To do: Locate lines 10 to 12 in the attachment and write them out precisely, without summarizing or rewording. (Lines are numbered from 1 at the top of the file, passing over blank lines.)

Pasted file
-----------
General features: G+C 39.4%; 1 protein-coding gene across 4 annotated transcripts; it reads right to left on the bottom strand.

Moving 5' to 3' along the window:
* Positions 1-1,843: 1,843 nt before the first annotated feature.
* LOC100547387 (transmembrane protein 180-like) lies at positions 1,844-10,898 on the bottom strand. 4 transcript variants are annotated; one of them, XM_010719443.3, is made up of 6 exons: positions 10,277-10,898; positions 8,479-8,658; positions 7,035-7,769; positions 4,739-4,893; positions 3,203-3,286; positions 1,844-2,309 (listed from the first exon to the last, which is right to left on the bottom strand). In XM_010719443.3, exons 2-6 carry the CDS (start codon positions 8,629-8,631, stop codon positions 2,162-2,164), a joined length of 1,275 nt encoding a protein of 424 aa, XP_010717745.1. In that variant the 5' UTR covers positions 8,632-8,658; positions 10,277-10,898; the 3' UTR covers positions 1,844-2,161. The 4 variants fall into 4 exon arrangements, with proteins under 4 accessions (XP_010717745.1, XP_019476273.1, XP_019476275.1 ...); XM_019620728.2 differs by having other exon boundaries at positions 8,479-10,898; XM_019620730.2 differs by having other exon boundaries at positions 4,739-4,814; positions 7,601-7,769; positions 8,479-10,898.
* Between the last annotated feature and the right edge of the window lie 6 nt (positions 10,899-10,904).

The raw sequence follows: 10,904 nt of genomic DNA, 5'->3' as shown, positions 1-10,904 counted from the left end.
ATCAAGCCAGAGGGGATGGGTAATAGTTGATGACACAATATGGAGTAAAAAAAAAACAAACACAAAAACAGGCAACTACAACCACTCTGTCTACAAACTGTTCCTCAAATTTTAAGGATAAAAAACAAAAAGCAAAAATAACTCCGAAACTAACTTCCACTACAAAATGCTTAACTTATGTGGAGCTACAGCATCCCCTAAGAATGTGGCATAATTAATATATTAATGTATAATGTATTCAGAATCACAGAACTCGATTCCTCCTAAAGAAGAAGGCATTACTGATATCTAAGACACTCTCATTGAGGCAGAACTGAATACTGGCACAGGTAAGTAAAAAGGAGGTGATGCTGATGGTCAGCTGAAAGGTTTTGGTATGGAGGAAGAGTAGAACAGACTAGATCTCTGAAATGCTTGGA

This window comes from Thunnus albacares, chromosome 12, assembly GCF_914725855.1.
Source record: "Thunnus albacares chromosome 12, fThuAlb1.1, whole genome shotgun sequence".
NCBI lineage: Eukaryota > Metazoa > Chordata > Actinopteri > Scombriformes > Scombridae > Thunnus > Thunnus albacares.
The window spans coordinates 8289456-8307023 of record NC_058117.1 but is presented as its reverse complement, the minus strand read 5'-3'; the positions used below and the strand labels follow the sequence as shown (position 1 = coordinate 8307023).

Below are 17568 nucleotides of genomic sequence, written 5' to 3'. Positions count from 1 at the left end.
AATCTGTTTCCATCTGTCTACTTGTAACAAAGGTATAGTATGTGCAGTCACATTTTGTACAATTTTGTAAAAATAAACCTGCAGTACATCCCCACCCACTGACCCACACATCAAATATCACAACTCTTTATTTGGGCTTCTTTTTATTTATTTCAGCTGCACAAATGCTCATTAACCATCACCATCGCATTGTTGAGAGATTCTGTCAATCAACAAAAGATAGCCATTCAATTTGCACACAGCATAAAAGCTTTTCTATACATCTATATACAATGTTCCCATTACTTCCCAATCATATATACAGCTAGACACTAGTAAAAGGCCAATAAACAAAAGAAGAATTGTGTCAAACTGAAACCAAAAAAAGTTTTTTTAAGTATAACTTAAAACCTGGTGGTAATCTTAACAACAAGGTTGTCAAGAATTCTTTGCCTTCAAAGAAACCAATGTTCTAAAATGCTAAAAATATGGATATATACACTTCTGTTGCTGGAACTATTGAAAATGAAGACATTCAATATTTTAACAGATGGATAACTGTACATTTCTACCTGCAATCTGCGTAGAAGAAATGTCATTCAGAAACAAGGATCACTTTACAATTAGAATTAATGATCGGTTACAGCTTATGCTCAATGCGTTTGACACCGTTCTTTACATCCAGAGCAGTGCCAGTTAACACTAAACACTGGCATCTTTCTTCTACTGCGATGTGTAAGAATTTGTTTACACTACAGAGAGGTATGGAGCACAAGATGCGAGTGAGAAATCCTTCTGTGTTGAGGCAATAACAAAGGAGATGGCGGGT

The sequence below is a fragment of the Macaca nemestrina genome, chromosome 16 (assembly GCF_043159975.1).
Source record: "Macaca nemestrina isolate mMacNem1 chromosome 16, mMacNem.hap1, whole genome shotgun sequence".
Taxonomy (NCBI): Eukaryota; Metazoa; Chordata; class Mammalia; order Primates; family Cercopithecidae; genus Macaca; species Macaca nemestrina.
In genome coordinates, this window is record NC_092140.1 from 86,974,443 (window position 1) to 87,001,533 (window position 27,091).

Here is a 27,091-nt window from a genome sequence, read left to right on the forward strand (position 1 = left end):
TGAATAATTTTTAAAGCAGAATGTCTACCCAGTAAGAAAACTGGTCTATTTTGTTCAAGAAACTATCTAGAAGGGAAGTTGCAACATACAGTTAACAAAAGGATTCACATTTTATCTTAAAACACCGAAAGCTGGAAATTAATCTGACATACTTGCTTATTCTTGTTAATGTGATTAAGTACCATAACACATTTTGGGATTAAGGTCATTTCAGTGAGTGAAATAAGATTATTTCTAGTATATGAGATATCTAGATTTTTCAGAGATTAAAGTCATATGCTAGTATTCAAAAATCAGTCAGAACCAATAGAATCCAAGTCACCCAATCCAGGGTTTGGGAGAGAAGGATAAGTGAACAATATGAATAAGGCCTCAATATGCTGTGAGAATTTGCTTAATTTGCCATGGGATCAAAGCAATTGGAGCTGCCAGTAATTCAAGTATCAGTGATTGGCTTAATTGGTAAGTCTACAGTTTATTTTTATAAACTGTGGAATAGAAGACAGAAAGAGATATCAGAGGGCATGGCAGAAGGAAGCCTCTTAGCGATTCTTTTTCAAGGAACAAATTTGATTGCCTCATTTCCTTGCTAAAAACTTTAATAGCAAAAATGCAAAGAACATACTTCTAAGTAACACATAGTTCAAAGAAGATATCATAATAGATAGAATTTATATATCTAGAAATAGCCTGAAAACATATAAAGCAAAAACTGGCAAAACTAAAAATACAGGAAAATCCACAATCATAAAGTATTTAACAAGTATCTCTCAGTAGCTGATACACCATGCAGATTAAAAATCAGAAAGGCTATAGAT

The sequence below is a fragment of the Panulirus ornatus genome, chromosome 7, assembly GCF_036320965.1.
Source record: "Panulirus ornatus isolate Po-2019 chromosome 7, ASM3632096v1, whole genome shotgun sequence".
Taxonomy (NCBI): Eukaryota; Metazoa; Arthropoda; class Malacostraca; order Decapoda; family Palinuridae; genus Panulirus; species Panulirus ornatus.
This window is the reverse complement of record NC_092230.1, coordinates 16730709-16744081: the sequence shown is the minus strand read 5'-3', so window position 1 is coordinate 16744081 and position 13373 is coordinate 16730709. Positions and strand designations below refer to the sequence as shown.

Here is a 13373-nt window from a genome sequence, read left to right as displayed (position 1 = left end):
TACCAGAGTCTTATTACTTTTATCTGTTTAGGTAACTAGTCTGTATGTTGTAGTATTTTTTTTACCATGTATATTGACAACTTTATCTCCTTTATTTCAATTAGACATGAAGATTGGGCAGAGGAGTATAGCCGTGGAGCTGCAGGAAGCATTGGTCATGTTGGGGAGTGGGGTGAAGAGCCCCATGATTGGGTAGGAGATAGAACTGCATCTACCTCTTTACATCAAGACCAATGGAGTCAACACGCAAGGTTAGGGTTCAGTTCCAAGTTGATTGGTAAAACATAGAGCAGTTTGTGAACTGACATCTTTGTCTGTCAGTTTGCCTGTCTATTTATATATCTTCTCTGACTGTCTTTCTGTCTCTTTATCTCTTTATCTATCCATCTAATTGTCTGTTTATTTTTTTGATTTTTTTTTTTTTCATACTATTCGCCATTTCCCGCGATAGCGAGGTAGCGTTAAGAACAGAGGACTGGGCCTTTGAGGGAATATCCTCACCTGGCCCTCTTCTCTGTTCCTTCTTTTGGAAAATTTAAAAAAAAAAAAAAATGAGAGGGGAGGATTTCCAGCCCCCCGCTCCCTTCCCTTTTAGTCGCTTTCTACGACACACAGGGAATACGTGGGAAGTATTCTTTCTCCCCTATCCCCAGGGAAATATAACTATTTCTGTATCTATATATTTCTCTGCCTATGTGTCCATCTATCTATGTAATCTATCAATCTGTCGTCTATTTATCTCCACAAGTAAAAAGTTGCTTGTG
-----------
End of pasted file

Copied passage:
NCBI lineage: Eukaryota > Metazoa > Chordata > Actinopteri > Scombriformes > Scombridae > Thunnus > Thunnus albacares.
The window spans coordinates 8289456-8307023 of record NC_058117.1 but is presented as its reverse complement, the minus strand read 5'-3'; the positions used below and the strand labels follow the sequence as shown (position 1 = coordinate 8307023).

Below are 17568 nucleotides of genomic sequence, written 5' to 3'. Positions count from 1 at the left end.